The fish may dig out some small tank plant, but in general they don’t do any harm to tank plants. Opt for hardy aquatic plants like Java Fern, Anubias, Amazon Sword, or Vallisneria, which are less likely to be uprooted by the fish.

How many kribensis should be kept together?

The number Pelvicachromis pulcher that can be kept together depends on the size of the aquarium and its ability to accommodate multiple fish while maintaining a stable and healthy environment. Kribensis are generally peaceful when kept in proper conditions, but they can become territorial during breeding or if their space is limited.

As a general guideline:

  1. Pair: The ideal scenario for kribensis is to keep a single pair (one male and one female) in a tank. In a pair, they are more likely to form a bond and engage in their natural breeding behaviors.
  2. Community Tank: If you have a larger aquarium (at least 40 gallons or more), you can keep multiple pairs or a small group of kribensis. However, you must ensure that the tank is heavily decorated with caves, hiding spots, and ample space to establish territories.
  3. Territorial Behavior: Kribensis can be territorial during breeding and while protecting their territory. If keeping multiple pairs or a group, make sure there are enough hiding spots and territories for each fish to establish its space and reduce the risk of aggression..

In summary, a pair of kribensis is suitable for most community aquariums, while larger tanks with ample hiding spots and territories can accommodate multiple pairs or a small group of these beautiful cichlids.

Tank mates

It’s highly recommended to keep kribensis without any other tank mates, since, as we’ve already mentioned above, the fish becomes rather aggressive during its spawning period and while taking care of its juveniles. In case, if you did decide to keep kribensis not alone in a tank, tank mates should be some depth or upper water layer inhabitants and the tank should be spacious enough.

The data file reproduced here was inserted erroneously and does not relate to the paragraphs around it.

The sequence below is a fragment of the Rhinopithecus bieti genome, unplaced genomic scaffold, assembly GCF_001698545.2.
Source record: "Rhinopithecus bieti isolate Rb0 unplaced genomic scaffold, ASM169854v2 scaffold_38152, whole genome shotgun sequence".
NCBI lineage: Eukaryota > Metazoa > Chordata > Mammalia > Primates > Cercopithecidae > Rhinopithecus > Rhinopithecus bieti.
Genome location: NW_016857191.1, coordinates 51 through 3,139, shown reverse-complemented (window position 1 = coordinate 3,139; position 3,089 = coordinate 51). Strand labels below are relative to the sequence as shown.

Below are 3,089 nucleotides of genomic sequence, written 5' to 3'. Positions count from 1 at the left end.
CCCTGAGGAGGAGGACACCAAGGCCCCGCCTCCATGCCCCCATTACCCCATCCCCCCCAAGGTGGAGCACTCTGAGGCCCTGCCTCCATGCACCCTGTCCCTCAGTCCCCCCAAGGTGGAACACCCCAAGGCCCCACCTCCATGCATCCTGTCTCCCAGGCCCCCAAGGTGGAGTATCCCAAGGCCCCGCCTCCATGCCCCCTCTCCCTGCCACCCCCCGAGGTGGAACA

Although kribensis is kept in community tanks, yet you should take seriously the process of choosing its tank mates, since it is still a cichlid, no matter that it is a small one. They become very aggressive while spawning – in my tank they used to force a school of angelfish into the tank corner and made them stay there. At that kribs didn’t do any harm to them, but still their tank mates were continuously stressed.

They may bite the fins of slow tank mates, such as angelfish, though they tend to do this in some crowded tanks because of stress and lack of space. The kribensis needs to have its own territory and hiding spots, in this case it is almost harmless. As for keeping fishes and shrimps together, they’ll definitely feed on small ones, just like Angelfish does.

In general, any fish of equal size will do as a tank mate, especially if they inhabit in different water layers. They also can get on well with other fishes. They don’t harm any tank plants, so you can keep them in a planted tank, but keep in mind that they like digging the tank bottom, especially if it is a sandy one.

Here are some suitable tank mate options for kribensis:

  1. Other Peaceful Community Fish: Many peaceful community fish can cohabit with Kribensis, provided they have similar water requirements. Some suitable options include:
  1. Bottom-Dwelling Fish: Since kribensis mainly inhabit the middle and bottom parts of the aquarium, consider adding some bottom-dwelling species:
  1. Peaceful African Cichlids: Some other peaceful African cichlid species from the same region as kribensis might work as tank mates. Just ensure that the species have compatible temperaments and space requirements.

Remember, even within these species categories, individual fish can have different personalities. Always observe the interactions between the kribensis and their tank mates carefully. If any aggression is observed or if a particular fish becomes overly territorial, be prepared to provide separate accommodations if needed.

Kribensis male and female


It’s easy to feed kribensis since they are omnivorous and they eat all types of feed: live, frozen and artificial ones. But still it’s better to feed with various foods, since it’s good for the fish health and coloring. Remember, that this fish takes its food from a tank bottom, so it’s important that the food gets there, without being eaten by other fishes in the middle water layers.

Here are some suitable foods for kribensis:

  1. High-Quality Pellets or Flakes: A good-quality cichlid pellet or flake food should form the base of their diet. Look for options specifically formulated for cichlids to ensure they receive the necessary nutrients.